The fact that humans can build big, complicated machines is commonplace. But the fact that we can build these massive machines and then move them, sometimes across the planet? That's not so common.
While most machines can be assembled and disassembled in situ, every so often there's a huge part of a mechanism—or sometimes the whole machine—that must be transported in one piece on road. Behold the following heaviest haulage cargos that ever blocked the roads.
In 1988, the two Heat Transfer Reactor Experiment (HTRE) reactors of the Idaho National Laboratory were hauled to the visitor center at the site of Experimental Breeder Reactor I.
Here's the delivery of the Post-Stripper HILAC (heavy ion linear accelerator) tank on Cyclotron Road (at the horseshoe curve), on April 16, 1956.
16th January 1967: A section of the giant Saturn V-Apollo rocket being transported from its building site to the launch pad in Cape Kennedy.
March 1, 1965: the Saturn V static testing stage (S-IC-T)–not intended for flight–being moved from the Manufacturing Engineering Laboratory to the new S-1C Static Test Stand at NASA's Marshall Space Flight Center in Huntsville, Alabama.
2013: This massive electromagnet, the Muon g-2 storage ring, arrived after a cross-country journey from Brookhaven National Laboratory to Fermilab.
An SR-71 Blackbird in transport between Burbank and Palmdale in the mid-1960s.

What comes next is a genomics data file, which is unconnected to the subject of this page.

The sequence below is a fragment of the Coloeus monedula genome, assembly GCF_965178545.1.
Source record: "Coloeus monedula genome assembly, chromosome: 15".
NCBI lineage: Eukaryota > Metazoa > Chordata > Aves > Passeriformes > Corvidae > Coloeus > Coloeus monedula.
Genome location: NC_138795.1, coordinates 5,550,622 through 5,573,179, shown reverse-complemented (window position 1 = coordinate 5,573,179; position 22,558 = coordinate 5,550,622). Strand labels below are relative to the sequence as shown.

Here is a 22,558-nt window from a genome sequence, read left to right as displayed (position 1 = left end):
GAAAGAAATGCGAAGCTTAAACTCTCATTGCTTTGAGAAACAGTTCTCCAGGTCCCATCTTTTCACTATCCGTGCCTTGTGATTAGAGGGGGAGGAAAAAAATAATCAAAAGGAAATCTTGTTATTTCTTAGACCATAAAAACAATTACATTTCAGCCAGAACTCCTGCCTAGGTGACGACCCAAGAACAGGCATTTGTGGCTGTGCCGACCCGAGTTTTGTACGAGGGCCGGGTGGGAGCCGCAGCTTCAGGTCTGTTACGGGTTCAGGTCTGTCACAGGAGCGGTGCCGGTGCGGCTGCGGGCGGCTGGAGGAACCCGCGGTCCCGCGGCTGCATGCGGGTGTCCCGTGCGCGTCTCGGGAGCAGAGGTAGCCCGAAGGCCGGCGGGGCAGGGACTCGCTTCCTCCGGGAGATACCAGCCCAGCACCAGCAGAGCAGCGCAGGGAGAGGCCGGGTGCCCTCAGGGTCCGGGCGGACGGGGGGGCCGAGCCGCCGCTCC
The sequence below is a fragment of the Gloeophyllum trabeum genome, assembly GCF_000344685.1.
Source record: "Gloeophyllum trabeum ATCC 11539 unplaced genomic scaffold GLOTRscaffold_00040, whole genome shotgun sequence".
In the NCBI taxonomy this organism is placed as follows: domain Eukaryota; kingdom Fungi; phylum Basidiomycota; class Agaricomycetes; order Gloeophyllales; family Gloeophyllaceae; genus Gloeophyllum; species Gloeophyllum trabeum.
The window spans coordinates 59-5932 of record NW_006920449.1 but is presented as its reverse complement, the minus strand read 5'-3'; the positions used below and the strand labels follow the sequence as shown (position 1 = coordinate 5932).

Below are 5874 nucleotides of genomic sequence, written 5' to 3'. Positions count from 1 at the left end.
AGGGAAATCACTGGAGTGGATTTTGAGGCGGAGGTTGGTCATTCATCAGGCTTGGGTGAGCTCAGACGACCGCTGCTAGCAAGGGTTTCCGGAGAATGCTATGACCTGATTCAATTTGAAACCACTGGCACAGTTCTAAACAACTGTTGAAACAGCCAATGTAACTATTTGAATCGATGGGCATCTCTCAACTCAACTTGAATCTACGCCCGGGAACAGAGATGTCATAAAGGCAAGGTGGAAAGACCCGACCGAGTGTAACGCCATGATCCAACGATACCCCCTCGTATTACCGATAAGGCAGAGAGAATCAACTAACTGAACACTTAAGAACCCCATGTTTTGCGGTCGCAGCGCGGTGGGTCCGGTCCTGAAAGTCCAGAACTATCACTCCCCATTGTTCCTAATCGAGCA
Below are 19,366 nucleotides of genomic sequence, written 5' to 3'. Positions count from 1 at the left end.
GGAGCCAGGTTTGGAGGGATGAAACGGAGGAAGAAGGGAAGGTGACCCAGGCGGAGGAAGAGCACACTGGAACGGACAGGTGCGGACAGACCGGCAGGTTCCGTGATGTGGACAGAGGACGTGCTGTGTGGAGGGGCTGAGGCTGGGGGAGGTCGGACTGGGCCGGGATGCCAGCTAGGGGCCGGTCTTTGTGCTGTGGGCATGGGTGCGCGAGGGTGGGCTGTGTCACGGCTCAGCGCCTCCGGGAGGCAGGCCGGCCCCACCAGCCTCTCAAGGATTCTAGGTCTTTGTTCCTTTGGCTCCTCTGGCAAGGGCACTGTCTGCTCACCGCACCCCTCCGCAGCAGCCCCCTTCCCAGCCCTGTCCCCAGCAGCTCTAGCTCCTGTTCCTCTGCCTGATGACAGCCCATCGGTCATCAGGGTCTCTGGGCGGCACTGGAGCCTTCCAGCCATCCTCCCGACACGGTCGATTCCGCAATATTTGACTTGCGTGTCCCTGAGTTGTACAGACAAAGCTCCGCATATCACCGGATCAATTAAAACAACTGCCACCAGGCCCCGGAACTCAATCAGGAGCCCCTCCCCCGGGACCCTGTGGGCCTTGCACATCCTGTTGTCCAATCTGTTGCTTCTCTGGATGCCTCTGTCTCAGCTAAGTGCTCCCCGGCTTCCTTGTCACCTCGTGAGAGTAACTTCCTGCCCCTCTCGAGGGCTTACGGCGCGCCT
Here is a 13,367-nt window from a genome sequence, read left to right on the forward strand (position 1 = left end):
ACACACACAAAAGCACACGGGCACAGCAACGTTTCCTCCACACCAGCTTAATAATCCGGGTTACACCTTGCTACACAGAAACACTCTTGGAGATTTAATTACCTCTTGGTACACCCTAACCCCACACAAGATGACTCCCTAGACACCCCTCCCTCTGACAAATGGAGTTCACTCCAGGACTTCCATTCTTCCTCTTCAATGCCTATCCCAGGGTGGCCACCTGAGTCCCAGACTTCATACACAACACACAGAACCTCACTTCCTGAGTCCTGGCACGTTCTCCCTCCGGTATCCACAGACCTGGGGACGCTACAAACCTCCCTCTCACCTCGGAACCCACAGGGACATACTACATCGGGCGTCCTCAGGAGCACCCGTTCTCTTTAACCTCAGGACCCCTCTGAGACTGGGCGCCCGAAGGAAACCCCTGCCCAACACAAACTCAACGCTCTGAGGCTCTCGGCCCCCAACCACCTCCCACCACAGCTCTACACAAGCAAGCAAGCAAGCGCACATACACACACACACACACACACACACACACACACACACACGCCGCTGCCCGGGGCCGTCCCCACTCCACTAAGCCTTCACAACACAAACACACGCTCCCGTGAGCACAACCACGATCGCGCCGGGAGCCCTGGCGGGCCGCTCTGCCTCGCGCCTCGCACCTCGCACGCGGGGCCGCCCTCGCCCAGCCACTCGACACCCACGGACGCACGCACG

The space shuttle Endeavor is on its 12-mile journey from Los Angeles International Airport (LAX) to the California Science Center, on October 12, 2012 in Inglewood, California.
The fuselage of a decommissioned B-1 bomber is trucked westward on Interstate 70 near Greenfield, Indiana on October 18, 2003. The disassembled bomber, once displayed at the Wright Patterson Air Force Base in Dayton, Ohio, was escorted by Indiana State Police and headed for the Strategic Air and Space Museum in Ashland, Nebraska.
2011: A flatbed truck carries the fuselage of US Airways flight 1549, the plane that made a miraculous landing on the Hudson River on January 15, 2009, to the Carolinas Aviation Museum in Charlotte, North Carolina.
26th November 1951: The first British-made aluminum alloy barge, being taken by road from Dagenham to Avonmouth, to be shipped to Rio de Janeiro for use as a coal depot.
Circa 1949: A Hackbridge transformer on its way from Surrey to the Victoria Docks, for shipment to Canada.
1930: "The world's largest lorry" carrying a boiler.
Escorted by Massachusetts State Police, trucks tow and push the flatbed truck carrying a reactor vessel, encased in concrete, from the shutdown Yankee Rowe Nuclear Power Station in Florida, Mass., Sunday, April 27, 1997.
A replica of the Orion Multi-Purpose Crew Vehicle (Orion MPCV) is transported to the inaugural parade, on Jan. 20, 2013, in Washington D.C.
A wind turbine blade on the back of a flatbed trailer near Brighton, Colorado, March 25, 2009.
Dr. Charles Springer, Director of the Advanced Imaging Research Center at Oregon Health and Sciences University, watches as the third and largest MRI magnet is transported on a specially built flatbed trailer to the hospital in Portland, Oregon, Saturday, Jan. 21, 2006.
Heavy tunnel digging machinery—loaded on a flatbed trailer—is carried to the construction site of Stuttgart 21, on December 12, 2013 in Ostfildern-Scharnhausen.
Moving petrochemical columns and machinery is Panalpina's speciality. The Swiss logistics company is one of the market leaders in heavy freight solutions.
2002-2003: Transporting the main parts (C-ring, azimuth frame, primary mirror) of the Large Binocular Telescope (Mount Graham International Observatory, Arizona, USA)
These two gas phase reactors were being carried from Linz to Burghausen.
And finally, these incredibly huge off-shore oil rig parts are being moved on wheels.